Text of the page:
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PRESORTED STANDARD U.S. POSTAGE PAIDThe Jewish Press Group of Tampa Bay, Inc.The Jewish Press Group of Tampa Bay, Inc. Jewish Press of Tampa 6416 Central Avenue St. Petersburg, FL 33707Complied from news wires VOL. 31, NO. 4 TAMPA, FLORIDA SEPTEMBER 7 20, 2018 TWO SECTIONS, 28 PAGES Just a nosh.. Just a nosh.. Just a nosh.. Just a nosh.. Just a nosh.. Just a nosh.. Just a nosh.. Just a nosh.. Just a nosh.. Just a nosh.. Just a nosh.. Just a nosh.. Just a nosh.. Just a nosh.. Just a nosh.. Just a nosh.. Just a nosh.. Just a nosh.. Just a nosh.. Just a nosh.. Just a nosh.. Just a nosh.. Just a nosh.. Just a nosh.. Just a nosh.. Just a nosh.. Just a nosh.. Just a nosh.. Just a nosh.. Just a nosh.. Just a nosh.. Just a nosh.. Just a nosh.. Just a nosh.. Just a nosh.. Just a nosh.. Just a nosh.. Just a nosh.. Just a nosh.. Just a nosh.. Just a nosh.. Just a nosh.. Just a nosh.. Just a nosh.. Just a nosh.. Just a nosh.. Just a nosh.. Just a nosh.. Just a nosh.. Just a nosh.. Just a nosh.. Just a nosh.. Just a nosh.. Just a nosh.. Just a nosh.. Just a nosh.. May You Be Inscribed In The Book Of Life For Good AWARDS continued on PAGE 2 FILM continued on PAGE 7Female Hasidic EMT corps gets movie treatmentBy CURT SCHLEIER JTA news serviceLike many heavily Orthodox sections of Brooklyn, Borough Park has been served for decades by an all-male volunteer ambulance corps called Hatzalah. The corps caters to a religious Jewish community with particular needs and customs including one custom that can increase the tension for patients in already stressful emergency situations. The strict boundaries between men and women are familiar to anyone who has attended an Orthodox synagogue or has read the layed because haredi Orthodox men refuse to sit next to women. In the event of a medical emergency, the male Hatzalah volunteers may touch women if, for example, a woman needs to be moved to a stretcher or requires assistance while giving birth. But while Jewish law has its exemptions, women concerned about the rules of modesty have plenty of reasons to prefer treatment by a female EMT. 93Queen Paula Eiselts big-screen debut, documents one womans attempt to create Rachel Freier, center, had the idea for the all-female Orthodox ambulance corps in Brooklyn. Photo by Julieta CervantesEMT CORPS continued on PAGE 10JCCs and Federation announces Leadership Award recipientsThe Tampa Jewish Community Centers and Federation will honor 19 people and one organization next month when it presents its annual Community Leadership Awards. An organizations. Award recipients are chosen based on their commitment and dedication to the Tampa JCCs and Federation and their lay leaders alike are making a difference in advancing the values of an authentic and dynamic Judaism through their volunteer efforts, support services, resources and genius. The awards ceremony will be held Thursday, Oct. 18 at 7:30 p.m. at the Maureen and Douglas Cohn Jewish Community Campus, 13009 Community Campus Drive, Tampa. Each award is named after a beloved community member that embodies the principles of leadership, tikkun olam and commitment to enriching the continuity of Jewish life. The Florida Holocaust Museum in St. Petersburg has been selected as one of only four in the nation to premiere a a virtual realThe Last Goodbye, which enables viewers to virtually walk in the shoes of a Holocaust survivor as he retraces his steps from a railroad boxcar into a Nazi death camp. The USC Shoah Foundation -The Institute for Visual History and Education, one of the co-promuseums in Chicago, Los Angeles and New York, as well at here All four museums will simultaneously premiere the precedentThe limited engagement exhibit is expected to remain at the Florida Holocaust Museum through midJanuary. The Last Goodbye features survivor Pinchas Gutters visit to the site of the Nazi death camp Majonly member of his family of four to have survived the Holocaust. Viewers, wearing VR headsets, will get a fully immersive experience, visiting the site with Gutter as he travels in life-sized projections through the railway car, gas chamber, shower room and barracks of Majdanek seven decades later.Film reveals a new reality for Holocaust remembranceJ.D. Salinger gave us Catcher in the Rye and some unknown culinary genius came up with pastrami on rye, but it takes a rye sense of humor to come up with this one: Jo-Els Theater in the Rye. Step right up and order your tickets quickly because there is seating for only 100 at St. Petersburgs latest entertainment venue on Sunday, Oct. 14 at 4:30 p.m. when Jo-Els Kosher Deli & Marketplace is transformed into the Theater in the Rye for a production of Tops from Flops: An Exuberant Tour of Musical Theater.Theater in the Rye offers kosher slice of BroadwayTHEATER continued on PAGE 2 Gutter takes viewers inside a barracks at the Majdanek death camp in Poland. In ip-op, Paraguays embassy is leaving Jerusalem for Tel AvivJERUSALEM Israel closed its embassy in Paraguay following an announcement by the South American country that it was relocating its embassy back to Tel Aviv four months after moving to Jerusalem. The move comes as Paraguay joins the effort to bring peace to the Middle East. Paraguay wants to efforts to achieve a broad, fair and lasting peace in the Middle East, Foreign Minister Luis Alberto Castiglioni told reporters. Shortly after the announcement of the return to Tel Aviv, Israeli Prime Minister Benjamin Netanyahu recalled his countrys ambassador to Paraguay and then ordered the Israeli embassy closed. Netanyahu also holds the foreign ministers portfolio. Paraguay opened its new embassy in Jerusalem in May, a week after the United States moved its embassy to the capital from Tel Aviv and days after Guatemala moved its embassy.Israeli on way to explosives detection seminar arrested for fake bomb at airportAn Israeli man heading to Florida for a police training seminar on X-ray detection of explosives was arrested at Newark Liberty Airport for carrying a realistic-looking fake homemade bomb. Alon Felman, 50, was charged Sept. 4 with creating a false public alarm and interfering with transportation the airport saw the item in his carry-on and alerted a supervisor, according to local media reports. TSA temporarily closed the third level of Terminal C at device was not a working bomb. A local bomb squad was called to the scene. Feldman was headed to Panama City, for the training for the incident. INSIDE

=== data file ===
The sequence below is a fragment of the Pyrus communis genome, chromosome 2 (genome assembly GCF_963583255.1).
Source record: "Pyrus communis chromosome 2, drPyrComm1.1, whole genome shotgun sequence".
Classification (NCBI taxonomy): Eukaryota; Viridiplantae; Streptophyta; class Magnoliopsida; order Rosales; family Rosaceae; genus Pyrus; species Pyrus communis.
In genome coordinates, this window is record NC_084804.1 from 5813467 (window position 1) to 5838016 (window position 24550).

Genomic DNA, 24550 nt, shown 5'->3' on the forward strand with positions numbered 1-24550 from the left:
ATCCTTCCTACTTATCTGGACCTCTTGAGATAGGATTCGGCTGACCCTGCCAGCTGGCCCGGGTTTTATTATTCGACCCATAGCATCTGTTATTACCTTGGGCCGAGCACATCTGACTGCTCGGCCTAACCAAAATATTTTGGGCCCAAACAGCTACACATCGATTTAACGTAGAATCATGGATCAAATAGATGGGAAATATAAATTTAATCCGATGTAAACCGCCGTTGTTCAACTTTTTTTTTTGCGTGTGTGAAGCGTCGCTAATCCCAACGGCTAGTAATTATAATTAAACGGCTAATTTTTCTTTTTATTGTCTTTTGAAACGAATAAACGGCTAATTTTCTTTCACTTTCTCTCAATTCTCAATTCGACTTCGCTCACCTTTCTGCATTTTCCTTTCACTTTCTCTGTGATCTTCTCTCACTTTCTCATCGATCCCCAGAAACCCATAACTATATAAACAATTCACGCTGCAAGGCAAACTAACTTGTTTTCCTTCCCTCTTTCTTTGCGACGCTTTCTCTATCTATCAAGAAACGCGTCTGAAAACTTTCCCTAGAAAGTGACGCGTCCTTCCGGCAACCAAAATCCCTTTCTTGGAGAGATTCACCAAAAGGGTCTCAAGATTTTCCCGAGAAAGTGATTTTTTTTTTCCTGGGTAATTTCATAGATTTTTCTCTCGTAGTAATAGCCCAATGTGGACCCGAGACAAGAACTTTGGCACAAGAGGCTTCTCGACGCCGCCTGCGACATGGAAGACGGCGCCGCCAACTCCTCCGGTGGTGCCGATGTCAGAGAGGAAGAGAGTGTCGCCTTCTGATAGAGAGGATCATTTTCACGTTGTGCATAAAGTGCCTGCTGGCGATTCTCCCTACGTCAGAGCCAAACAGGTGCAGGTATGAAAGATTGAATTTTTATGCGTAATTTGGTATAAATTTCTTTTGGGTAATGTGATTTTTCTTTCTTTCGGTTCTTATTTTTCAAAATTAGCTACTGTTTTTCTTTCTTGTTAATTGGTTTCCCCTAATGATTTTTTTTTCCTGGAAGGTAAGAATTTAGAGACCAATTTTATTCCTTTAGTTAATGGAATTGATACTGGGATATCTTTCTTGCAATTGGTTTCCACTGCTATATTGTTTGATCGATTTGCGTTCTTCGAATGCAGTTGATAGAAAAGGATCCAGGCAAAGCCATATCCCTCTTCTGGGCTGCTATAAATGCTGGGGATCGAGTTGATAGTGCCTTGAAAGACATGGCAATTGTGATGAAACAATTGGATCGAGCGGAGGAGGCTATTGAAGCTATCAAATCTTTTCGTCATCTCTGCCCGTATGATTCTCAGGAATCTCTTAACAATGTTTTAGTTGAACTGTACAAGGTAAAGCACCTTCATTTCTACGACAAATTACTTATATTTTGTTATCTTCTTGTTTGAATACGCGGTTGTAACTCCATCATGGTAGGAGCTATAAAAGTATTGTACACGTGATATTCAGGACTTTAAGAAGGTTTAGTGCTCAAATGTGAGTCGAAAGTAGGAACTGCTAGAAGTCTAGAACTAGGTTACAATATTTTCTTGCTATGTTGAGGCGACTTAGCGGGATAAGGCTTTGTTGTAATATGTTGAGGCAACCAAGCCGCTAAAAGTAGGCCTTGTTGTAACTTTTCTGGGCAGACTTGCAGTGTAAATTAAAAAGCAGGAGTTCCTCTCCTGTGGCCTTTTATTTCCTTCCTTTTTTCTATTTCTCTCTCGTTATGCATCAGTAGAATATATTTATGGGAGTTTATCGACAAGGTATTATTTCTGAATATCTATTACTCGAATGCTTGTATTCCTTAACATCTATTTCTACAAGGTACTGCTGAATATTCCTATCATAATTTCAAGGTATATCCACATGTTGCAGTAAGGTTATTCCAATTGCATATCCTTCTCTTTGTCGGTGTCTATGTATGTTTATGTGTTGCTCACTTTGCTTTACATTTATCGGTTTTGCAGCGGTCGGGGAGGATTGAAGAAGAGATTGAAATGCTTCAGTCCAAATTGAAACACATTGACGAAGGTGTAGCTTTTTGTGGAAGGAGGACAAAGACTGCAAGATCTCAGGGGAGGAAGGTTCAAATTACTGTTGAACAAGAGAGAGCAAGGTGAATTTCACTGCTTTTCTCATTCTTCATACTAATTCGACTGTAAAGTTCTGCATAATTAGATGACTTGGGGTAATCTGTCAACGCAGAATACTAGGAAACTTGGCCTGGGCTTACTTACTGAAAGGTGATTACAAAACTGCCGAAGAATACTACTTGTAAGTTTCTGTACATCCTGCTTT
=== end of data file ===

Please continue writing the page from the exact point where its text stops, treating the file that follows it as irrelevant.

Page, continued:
PAGE 2 JEWISH PRESS of TAMPA SEPTEMBER 7 20, 2018 The Jewish Press assumes no responsibility for the opinions of columnists, letter writers, claims of advertisers, nor does the paper guarantee the kashruth of products & services advertised or mentioned otherwise. 6416 Central Ave., St. Petersburg, FL 33707Telephone: (813) 871-2332 Fax: (727) 440-6037 E-mail: jewishpress@aol.comAlso publisher of the Jewish Press of Pinellas County of TAMPAAn independent, bi-weekly newspaper owned by THE JEWISH PRESS GROUP of TAMPA BAY, INC. THE TAMPA JCCS & FEDERATION M AINTAINS THE MAIL ING LIST FOR THE JEWISH PRESS.The Jewish Press of Tampa is privately owned, but published in cooperation with the the Tampa JCCs & Federation as a community newspaper. The JCCs & Federation underwrites home delivery of the paper to to promote Jewish community cohesiveness and identity.To RECEIVE THE PAPER or for ADDRESS CHANGES, E-mail at Call (813) 264-9000 Go to www.jewishtampa.comThe Jewish Press is mailed STANDARD CLASS. Standard Class DOES NOT include a speedy delivery guarantee. Date of delivery varies depending on your Standard Class Postage Permit: TAMPA PI #3763 The Jewish Press is a subscriber to JTA, The Global Jewish News Source.JIM D AWKINSPublisher & Co-OwnerKAREN D AWKINSManaging Editor & Co-Owner Advertising Sales GARY POLIN GALE TARNOFSKY-ABERCROMBIE Staff Writer & Editor BOB FRYER Ad Design & Graphics REY VILLALBA DAVID HERSHMANSocial Columnist DIANE TINDELLEditorial Assistant GAIL WISEBERGSTAFFPUBLICATION & DEADLINE DATES SEPT 21Press Release .........Sept 7 Advertising ............Sept 11OCT 5Press Release .......Sept 21 Advertising ............Sept 25OCT 19Press Release ...........Oct 5 Advertising ................Oct 9 Sunday, October 7, 2018 | 2:00 PM and 6:00 PM Bryan Glazer Family JCC $18 General Seating ( advance purchase ) | $20 General Seating ( at the door ) $25 VIP Table Seating Senior Moments is a poignant and hilarious view of aging in all its many facets. Growing older is filled with new realities and challenges that can be humorous at times, but difficult at others. An ageless musical comedy being produced by the Tampa JCCs, Senior Moments explores maturing in a series of vignettes. For more information, contact Brandy Gold at 813.769.4725 or NOW AVAILABLEFOR PURCHASE AT WWW.BRYANGLAZERFAMILYJCC.COM / SENIORMOMENTSWritten by Linda Kaufman. Generously sponsored by Dr. Dean Faulk. TICKETS AS LOW AS $18! 522 North Howard Avenue | Tampa, FL 33606AWARDSThe following awards will be presented by the Tampa JCCs and Federation: Leo Levinson Award for Leadership Excellence: Rabbi Richard Birnholz Bob Jacobson Memorial Award for Excellence: Liam Brien Hope Cohen Barnett Young Leadership Award: Luy Teitelroit Charles Adler Young Leadership Award: Jason Kislak Leonore Kessler Womens Division Leadership Excellence Award: Deborah Rosenthal Steve Marx Innovation Award: Hillels of the Florida Suncoasts Reverse Tashlich Program Alice Rosenthal Its More Than Just a Job Award: Loni Lindsay Maril Jacobs Todah Rabah Awards: Morris Behar, Michael Bloom, Vanessa Cohn, David Goodman, Ellis Norsoph, Lauren Prager, Susie Rice, Jack Ross, David Scher, Ella Shenhav, Kim Stebbings, Allison Stinson and Vicky Tullman In addition, the following individuals will be recognized by various Jewish community organizations: Hillel Academy Outstanding Service Award: Carolyn Fink Hillels of the Florida Suncoast Appreciation Award: Arnie Ross adership Award: Seth Dugan Tampa Orlando Pinellas Jewish Foundation Distinguished Trustee Award: Les Barnett Weinberg Village Volunteer Service Award: Samantha CullyTHEATERWe will have theater-style seating and a backdrop on a wall for the performance, explained Sharon Goetz, daughter of Joel and Ellen Goetz, owners of Jo-Els. There will also be a raised platform, sound system, special lighting and a piano to accommodate a trio of cantors who will perform famous Broadway songs. The event will include a wine tasting and hors doeuvres. The Jewish Federation of Pinellas and Pasco Counties is assisting with marketing for the event. We like the idea of Jewish arts and entertainment and are happy to see things like this going on, said Maxine Kaufman, the Federations director of arts, culture, and education. It will be no mean feat to turn Jo-Els into a theater, navigating around shelves chock full of kosher food items and wine, a butcher shop and deli counter. Some tables, nitely have to be moved, Sharon said. The store, at 2619 23rd Ave. N. in St. Petersburg, is tucked away in a district where warehouses are common, but the local Jewish community, as well as non-Jews, have been coming to the place for years a pastrami on rye. The idea for the Theater in the Rye was conceived one day when Cantor Riselle Bain, formerly of Congregation Schaarai Zedek in Tampa and now spiritual leader at Temple Israel of Highlands County, stopped by Jo-Els, as she often does, for chopped liver. Bain chatted about her Tops from Flops original production that she put on earlier in the summer in Sarasota. Sharon said, Can we do that here? Bain recalled. They dethe Rye production and I am very excited about it. While Sharon says her dad, Joel, came up with the name Theater in the Rye, she takes credit for the concept of doing fun things at Jo-Els as a way of giving back to the community. She hopes this is just the beginning of events Jo-Els will host. They will not all necessarily be theater. We have a musical group interested in performing, and we would like to do food tastings, wine tastings, poetry readings. We are looking to be more part of the community, she said. Entertainment and food and alcohol and community. You cant ask for anything more. During the Tops from Flops show, Bain will narrate and join Cantor Jonathan Schultz of Congregation Bnai Israel in St. Petersburg and Cantor Marci Vitkus of Venice in singing Broadway songs. The tunes are by famous composers such as Irving Berlin, George and Ira Gershwin, Richard Rodgers and Lorenzo Hart, Harold Arlen, Cole Porter and George M. Cohan all but the latter two Jewish. This is music that everybody knows and loves, but many do not know they were in some of Broadwill include information on the shows, who was in them and the reviews they got, she added. Tickets are $20 and can be purchased at Jo-Els or online at www. Complimentary refreshments will be served to all ticket holders. For more information, contact Sharon Goetz at (727) 321-3847.